16 The Structural–Functional Paradigm The structural-functional paradigm sees society as a complex system whose parts work together.It asserts that our lives are guided by social structures.Herbert SpencerEmile DurkheimRobert Merton
17 The Structural–Functional Paradigm Each social structure has social functions.The influence of this paradigm has declined in recent decades.It focuses on stability, thereby ignoring inequalities of social class, race, and gender.Herbert SpencerEmile DurkheimRobert Merton
18 The Social–Conflict Paradigm The social-conflict paradigm sees society as an arena of inequality that generates conflict and change.Critical evaluation: This paradigm has developed rapidly in recent years.Karl MarxW.E.B. Du Bois
19 The Social–Conflict Paradigm It has several weaknesses:It ignores social unity.Like the structural-functional paradigm, it envisions society in terms of broad abstractions. It is political.Karl MarxW.E.B. Du Bois
20 The Symbolic–Interaction Paradigm The symbolic-interaction paradigm sees society as the product of the everyday interactions of individuals.Max WeberGeorge Herbert Mead
21 The Symbolic–Interaction Paradigm Symbolic-interactionism has a micro-level orientation.It focuses on patterns of social interaction in specific settings. Ignores class, gender, and raceMax WeberGeorge Herbert Mead
22 The Basics of Sociological Investigation Sociological investigation starts with two simple requirements:(1) Use the sociological perspective.(2) Be curious and ask questions.Science – a logical system that bases knowledge on direct, systematic observation.Scientific sociology – the study of society based on systematic observation of social behavior.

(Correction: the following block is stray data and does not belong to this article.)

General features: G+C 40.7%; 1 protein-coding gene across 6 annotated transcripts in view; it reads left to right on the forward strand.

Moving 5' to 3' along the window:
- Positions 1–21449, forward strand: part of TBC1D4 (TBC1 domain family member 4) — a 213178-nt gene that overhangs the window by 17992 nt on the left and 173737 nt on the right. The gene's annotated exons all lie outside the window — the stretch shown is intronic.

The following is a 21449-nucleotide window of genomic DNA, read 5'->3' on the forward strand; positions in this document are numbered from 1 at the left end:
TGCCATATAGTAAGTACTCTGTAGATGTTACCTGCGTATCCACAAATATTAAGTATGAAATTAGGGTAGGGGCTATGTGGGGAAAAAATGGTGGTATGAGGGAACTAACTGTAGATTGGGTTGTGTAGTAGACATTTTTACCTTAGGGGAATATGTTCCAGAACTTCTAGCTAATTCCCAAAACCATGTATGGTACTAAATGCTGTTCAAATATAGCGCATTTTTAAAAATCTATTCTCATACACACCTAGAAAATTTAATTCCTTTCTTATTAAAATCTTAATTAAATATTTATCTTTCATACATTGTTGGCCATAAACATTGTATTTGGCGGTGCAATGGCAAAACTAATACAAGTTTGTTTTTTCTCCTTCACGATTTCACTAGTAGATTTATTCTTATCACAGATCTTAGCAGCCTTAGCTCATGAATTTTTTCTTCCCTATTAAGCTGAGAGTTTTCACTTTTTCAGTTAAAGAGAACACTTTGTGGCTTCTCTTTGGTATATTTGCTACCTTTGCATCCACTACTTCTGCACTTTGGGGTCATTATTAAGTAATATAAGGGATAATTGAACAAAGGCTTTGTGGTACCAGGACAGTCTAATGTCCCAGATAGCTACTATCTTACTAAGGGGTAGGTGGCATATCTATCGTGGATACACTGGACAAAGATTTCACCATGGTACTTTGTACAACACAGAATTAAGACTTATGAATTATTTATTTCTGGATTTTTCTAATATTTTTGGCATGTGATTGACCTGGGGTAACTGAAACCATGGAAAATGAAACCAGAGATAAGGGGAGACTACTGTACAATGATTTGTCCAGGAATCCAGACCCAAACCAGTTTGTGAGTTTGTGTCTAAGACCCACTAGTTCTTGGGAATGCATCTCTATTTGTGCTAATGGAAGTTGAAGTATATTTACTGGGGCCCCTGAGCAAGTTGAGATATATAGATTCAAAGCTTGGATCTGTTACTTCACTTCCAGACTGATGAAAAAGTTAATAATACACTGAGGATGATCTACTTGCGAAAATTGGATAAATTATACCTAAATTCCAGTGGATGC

23 Scientific Sociology: Basic Elements and Limitations A concept – a mental construct that represents some part of the world in a simplified form.A variable – a concept whose value changes from case to case.Measurement – a procedure for determining the value of a variable in a specific case.Almost any variable can be measured in more than one way.
24 Useful MeasurementsFor a measurement to be useful, it must be reliable and valid.Reliability – consistency in measurement.The procedure must yield the same result if repeated.does a person taking several math achievement tests score equivalently on each test?
25 Useful MeasurementsValidity – precision in measuring exactly what one intends to measure.Valid measurement means hitting the bull’s-eye of the target.are the math tests truly measuring what they purport to measure--skills and knowledge--or are they possibly measuring some other quality like ability to follow directions?
26 Relationships Among Variables The scientific ideal is cause and effect – change in one variable causes change in another.The variable that causes the change is the independent variable.The variable that changes is the dependent variable.to conclude that a cause and effect relationship existsa correlation exists between the variables,the independent variable precedes the dependent variable in time, andno evidence exists that a third variable is responsible for a spurious correlation between the two variables.